Fairfax officials have kept schools open in spite of written threats to children that were part of a letter found at the scene of last Saturday night's shooting in Ashland.
School officials have limited media contact with schools although CNN broadcast from outside one of the county's alternative high schools yesterday morning.
"Obviously, the paramount issue here is how we are grappling with the threat to the welfare of our children," Warner said.
"We will do everything to bring this individual or individuals to justice," Warner said.
"Cooperation between law enforcement agencies involved in the sniper case is unprecedented nationwide," Warner told hundreds of educators and business leaders at a Tysons Corner event sponsored by the Fairfax Education Foundation and AT&T.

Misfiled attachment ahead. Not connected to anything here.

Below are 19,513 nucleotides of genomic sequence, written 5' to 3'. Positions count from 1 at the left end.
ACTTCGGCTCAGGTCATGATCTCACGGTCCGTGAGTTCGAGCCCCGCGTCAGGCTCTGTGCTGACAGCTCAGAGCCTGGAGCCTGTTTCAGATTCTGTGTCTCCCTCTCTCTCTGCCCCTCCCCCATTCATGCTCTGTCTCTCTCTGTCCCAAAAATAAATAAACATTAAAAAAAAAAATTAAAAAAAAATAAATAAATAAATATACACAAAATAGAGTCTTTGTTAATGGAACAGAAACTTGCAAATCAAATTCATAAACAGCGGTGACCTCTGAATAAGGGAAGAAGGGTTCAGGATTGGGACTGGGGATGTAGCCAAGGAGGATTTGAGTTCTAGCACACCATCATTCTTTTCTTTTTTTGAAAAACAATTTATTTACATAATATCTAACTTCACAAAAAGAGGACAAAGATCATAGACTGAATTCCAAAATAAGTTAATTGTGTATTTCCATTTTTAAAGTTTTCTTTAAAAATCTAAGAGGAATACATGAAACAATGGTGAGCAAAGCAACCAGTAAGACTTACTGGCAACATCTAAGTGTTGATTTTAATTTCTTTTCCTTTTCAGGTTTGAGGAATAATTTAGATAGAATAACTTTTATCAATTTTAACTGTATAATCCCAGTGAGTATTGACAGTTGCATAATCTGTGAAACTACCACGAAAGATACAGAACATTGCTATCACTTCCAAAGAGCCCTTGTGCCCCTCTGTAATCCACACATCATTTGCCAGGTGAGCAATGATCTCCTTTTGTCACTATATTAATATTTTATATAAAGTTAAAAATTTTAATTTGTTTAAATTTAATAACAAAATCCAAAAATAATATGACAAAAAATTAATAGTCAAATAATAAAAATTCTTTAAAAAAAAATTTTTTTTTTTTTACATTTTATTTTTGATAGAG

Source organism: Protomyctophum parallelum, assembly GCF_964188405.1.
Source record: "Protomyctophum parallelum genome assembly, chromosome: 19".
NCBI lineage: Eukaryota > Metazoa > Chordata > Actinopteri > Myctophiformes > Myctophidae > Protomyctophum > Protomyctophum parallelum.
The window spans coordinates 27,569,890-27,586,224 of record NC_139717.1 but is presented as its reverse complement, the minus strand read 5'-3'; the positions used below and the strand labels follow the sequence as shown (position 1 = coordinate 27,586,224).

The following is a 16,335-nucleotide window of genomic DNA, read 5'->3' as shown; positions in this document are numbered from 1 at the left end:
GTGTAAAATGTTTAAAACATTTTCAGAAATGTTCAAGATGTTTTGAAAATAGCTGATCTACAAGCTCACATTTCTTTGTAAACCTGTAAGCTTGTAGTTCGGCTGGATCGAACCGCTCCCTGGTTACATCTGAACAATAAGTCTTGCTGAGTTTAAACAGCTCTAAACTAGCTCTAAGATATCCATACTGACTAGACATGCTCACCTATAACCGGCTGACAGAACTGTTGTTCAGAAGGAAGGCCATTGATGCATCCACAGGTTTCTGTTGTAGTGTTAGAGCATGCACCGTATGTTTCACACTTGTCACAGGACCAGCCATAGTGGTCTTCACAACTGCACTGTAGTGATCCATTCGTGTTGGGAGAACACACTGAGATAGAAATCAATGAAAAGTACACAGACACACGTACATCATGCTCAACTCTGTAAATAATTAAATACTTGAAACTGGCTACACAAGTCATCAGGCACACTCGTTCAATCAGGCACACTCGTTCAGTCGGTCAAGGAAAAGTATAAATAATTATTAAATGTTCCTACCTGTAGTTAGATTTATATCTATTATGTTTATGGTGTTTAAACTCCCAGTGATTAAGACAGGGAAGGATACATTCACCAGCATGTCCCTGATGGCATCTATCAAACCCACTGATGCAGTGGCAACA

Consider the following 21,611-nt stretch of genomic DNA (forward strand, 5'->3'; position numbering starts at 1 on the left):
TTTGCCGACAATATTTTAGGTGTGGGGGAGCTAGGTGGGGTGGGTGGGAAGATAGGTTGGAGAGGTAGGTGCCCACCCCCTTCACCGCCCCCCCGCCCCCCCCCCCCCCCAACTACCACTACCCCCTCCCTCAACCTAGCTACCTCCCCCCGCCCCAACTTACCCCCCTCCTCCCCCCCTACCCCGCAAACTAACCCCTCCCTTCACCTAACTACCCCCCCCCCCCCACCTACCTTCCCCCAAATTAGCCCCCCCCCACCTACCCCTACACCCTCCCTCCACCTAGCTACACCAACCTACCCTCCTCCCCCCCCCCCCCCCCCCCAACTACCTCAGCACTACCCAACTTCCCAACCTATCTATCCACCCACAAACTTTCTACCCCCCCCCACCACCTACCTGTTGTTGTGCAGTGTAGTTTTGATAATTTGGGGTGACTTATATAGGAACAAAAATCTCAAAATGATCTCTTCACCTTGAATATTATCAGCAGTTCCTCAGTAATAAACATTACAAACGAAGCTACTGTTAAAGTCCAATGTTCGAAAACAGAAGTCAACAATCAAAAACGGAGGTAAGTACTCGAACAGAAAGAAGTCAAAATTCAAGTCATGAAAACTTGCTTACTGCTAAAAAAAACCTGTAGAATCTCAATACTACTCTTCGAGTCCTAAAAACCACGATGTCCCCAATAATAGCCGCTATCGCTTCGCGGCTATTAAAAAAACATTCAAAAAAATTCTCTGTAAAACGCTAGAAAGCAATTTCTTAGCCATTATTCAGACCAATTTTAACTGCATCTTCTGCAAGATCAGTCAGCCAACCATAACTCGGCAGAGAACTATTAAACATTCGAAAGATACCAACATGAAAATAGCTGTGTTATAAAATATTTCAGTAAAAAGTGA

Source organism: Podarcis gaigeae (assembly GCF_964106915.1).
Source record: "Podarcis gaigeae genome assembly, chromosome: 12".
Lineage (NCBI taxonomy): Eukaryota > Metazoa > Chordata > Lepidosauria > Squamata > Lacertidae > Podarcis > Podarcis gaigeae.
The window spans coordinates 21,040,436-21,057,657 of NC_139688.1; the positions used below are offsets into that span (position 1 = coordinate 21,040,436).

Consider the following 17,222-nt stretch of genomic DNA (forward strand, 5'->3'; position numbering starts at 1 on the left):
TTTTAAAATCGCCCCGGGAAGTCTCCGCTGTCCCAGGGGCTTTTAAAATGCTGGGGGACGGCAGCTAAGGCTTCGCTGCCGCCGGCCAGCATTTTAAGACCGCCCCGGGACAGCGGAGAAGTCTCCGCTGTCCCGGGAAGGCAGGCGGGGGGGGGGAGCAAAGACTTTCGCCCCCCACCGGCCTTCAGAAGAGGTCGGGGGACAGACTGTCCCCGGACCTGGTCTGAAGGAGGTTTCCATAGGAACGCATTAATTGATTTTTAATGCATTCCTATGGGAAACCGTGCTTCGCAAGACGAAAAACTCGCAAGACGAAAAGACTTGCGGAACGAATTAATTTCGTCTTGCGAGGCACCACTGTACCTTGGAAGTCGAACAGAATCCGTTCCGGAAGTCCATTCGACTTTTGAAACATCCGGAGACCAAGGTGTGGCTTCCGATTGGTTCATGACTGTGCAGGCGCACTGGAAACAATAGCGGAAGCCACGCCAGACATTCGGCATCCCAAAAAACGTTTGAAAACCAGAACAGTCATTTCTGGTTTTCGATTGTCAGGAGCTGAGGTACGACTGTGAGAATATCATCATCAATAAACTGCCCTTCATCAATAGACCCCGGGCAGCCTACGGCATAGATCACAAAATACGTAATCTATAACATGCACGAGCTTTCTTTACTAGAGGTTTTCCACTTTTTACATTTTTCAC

The crowd celebrated the success of the foundation and its relationship with public schools.
Entertaining the group were the choral and band groups from Marshall High School.
The foundation has poured more than $15 million into schools, much of that being spent on technology. It was the foundation that helped raise money that led to the creation of Thomas Jefferson High School for Science and Technology.